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README.md

README.md

LEGO Mosaics in R

brickr

Lifecycle: experimental

Overview

brickr is a package for creating LEGO-esque 2D and 3D models using the R tidyverse and Tyler Morgan-Wall’s rayshader package.

The package has two key uses:

  • Converting image files in to 2D and 3D LEGO mosaics
  • Building 3D LEGO models from simple data frames

Installation

# To install the latest version from Github:
# install.packages("devtools")
devtools::install_github("ryantimpe/brickr")

#For 3D features, rayshader is also required.
install.packages("rayshader")

3D Models

Currently, 3D models can be built from one of two data input formats: bricks_from_table() or bricks_from_coords().

These functions are very experimental and will change. Better documentation will be released soon.

  • bricks_from_table() converts a matrix-shaped table of integers into LEGO bricks. For simple models, this table can be made manually using data.frame() or tibble::tribble(). For more advanced models, it’s recommended you use MS Excel or a .csv file. The left-most column in the table is associated with the Level or z-axis of the model. The function by default converts this to numeric for you. Each other column is an x-coordinate and each row is a y-coordinate. More flexible inputs will be available in a future release.

  • bricks_from_excel() is a wrapper function to more easily build models designed using a Microsoft Excel template. Please see this repo: brickr toybox.

  • bricks_from_coords() takes a data frame with x, y, & z integer values, and Color columns, where each combination of x, y, & z is a point in 3-dimensional space. Color must be an official LEGO color name from display_colors(). This format is much more flexible than bricks_from_table() and allows the programatic development of 3D models.

Pass the output from any bricks_from_*() function to display_bricks() to see the 3D model.

library(brickr)

#This is a brick
brick <- data.frame(
  Level="A",
  X1 = rep(1,4),
  X2 = rep(1,4)
)

brick
##   Level X1 X2
## 1     A  1  1
## 2     A  1  1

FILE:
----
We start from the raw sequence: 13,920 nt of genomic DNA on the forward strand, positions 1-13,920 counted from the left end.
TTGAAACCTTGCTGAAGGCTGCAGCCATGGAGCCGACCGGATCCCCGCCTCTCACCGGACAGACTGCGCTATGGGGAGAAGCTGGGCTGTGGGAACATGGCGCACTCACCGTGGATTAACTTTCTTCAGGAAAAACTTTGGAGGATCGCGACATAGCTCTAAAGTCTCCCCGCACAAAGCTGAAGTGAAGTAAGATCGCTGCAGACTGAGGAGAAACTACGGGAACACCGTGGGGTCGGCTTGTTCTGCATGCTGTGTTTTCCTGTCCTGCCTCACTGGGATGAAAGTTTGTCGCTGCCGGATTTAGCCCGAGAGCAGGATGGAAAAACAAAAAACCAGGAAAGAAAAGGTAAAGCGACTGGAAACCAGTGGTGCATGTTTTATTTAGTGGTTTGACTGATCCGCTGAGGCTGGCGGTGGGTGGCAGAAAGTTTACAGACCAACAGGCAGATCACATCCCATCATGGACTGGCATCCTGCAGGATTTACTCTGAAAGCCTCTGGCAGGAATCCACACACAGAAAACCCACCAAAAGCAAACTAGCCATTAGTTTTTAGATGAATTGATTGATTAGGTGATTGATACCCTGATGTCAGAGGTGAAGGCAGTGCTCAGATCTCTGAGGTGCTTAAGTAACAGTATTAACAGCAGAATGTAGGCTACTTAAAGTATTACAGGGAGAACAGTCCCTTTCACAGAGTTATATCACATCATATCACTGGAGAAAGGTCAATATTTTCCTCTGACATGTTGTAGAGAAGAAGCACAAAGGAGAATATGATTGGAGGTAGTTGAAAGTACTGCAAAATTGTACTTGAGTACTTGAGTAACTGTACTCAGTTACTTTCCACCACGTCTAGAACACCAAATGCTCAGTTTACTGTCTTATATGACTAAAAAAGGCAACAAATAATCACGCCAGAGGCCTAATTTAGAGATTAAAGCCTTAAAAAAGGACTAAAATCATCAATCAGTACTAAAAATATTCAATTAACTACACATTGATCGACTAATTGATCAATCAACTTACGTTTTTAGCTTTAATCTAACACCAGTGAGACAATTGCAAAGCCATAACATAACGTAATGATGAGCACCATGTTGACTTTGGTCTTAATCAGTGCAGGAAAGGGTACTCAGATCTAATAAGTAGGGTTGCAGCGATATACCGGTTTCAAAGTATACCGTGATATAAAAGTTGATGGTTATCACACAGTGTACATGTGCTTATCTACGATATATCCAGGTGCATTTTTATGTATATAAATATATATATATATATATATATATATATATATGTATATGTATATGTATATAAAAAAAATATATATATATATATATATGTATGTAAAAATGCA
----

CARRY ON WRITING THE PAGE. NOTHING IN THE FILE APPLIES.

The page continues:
## 3     A  1  1
## 4     A  1  1
brick %>% 
  bricks_from_table() %>% 
  display_bricks()

rayshader::render_snapshot()

Brick Colors

There are 2 ways to assign the color of the bricks. The display_colors() function helps with ID numbers and names

  • Use the brickrID value instead of ‘1’ in the model input table. Values of ‘0’ are blank spaces.

  • Create a table of color assignments and pass this to bricks_from_table()

brick_colors <- data.frame(
  .value = 1,
  Color = "Bright blue"
)

brick %>% 
  bricks_from_table(brick_colors) %>% 
  display_bricks()

rayshader::render_snapshot()

Stacking bricks

The Level column in the input table determines the height of the bricks. bricks_from_table() will convert alphanumeric levels into a z coordinate.

# A is the bottom Level, B is the top
brick <- data.frame(
  Level= c(rep("A",4), rep("B",4)),
  X1 = rep(1,4),
  X2 = rep(1,4)
)

brick %>% 
  bricks_from_table(brick_colors) %>% 
  display_bricks()

rayshader::render_snapshot()

The same process works with many levels

#You can stack many bricks ----
brick <- data.frame(
  Level="A",
  X1 = rep(1,4),
  X2 = rep(1,4)
)

#... And they can all be different colors ----
1:10 %>% 
  purrr::map_df(~dplyr::mutate(brick, Level = LETTERS[.x], X1 = .x, X2 = .x)) %>% 
  bricks_from_table() %>% 
  display_bricks()

rayshader::render_snapshot()

Full Models

For larger models, use tibble::tribble() to more easily visualize the model. For very large models, use MS Excel.

my_first_model <- tibble::tribble(
  ~Level, ~X1, ~X2, ~X3, ~x4, ~x5, ~X6, ~x7, ~x8,
  "A", 1, 1, 1, 0, 1, 1, 1, 1,
  "A", 1, 0, 0, 0, 0, 0, 0, 1,
  "A", 1, 0, 0, 0, 0, 0, 0, 1,
  "A", 1, 1, 1, 1, 1, 1, 1, 1,
  "B", 1, 0, 1, 0, 1, 1, 0, 1,
  "B", 1, 0, 0, 0, 0, 0, 0, 1,
  "B", 1, 0, 0, 0, 0, 0, 0, 1,
  "B", 1, 0, 1, 0, 0, 1, 0, 1,
  "C", 1, 1, 1, 1, 1, 1, 1, 1,
  "C", 1, 0, 0, 0, 0, 0, 0, 1,
  "C", 1, 0, 0, 0, 0, 0, 0, 1,
  "C", 1, 1, 1, 1, 1, 1, 1, 1,
  "D", 2, 2, 2, 2, 2, 2, 2, 2,
  "D", 1, 0, 0, 0, 0, 0, 0, 1,
  "D", 1, 0, 0, 0, 0, 0, 0, 1,
  "D", 2, 2, 2, 2, 2, 2, 2, 2,
  "E", 0, 0, 0, 0, 0, 0, 0, 0,
  "E", 2, 2, 2, 2, 2, 2, 2, 2,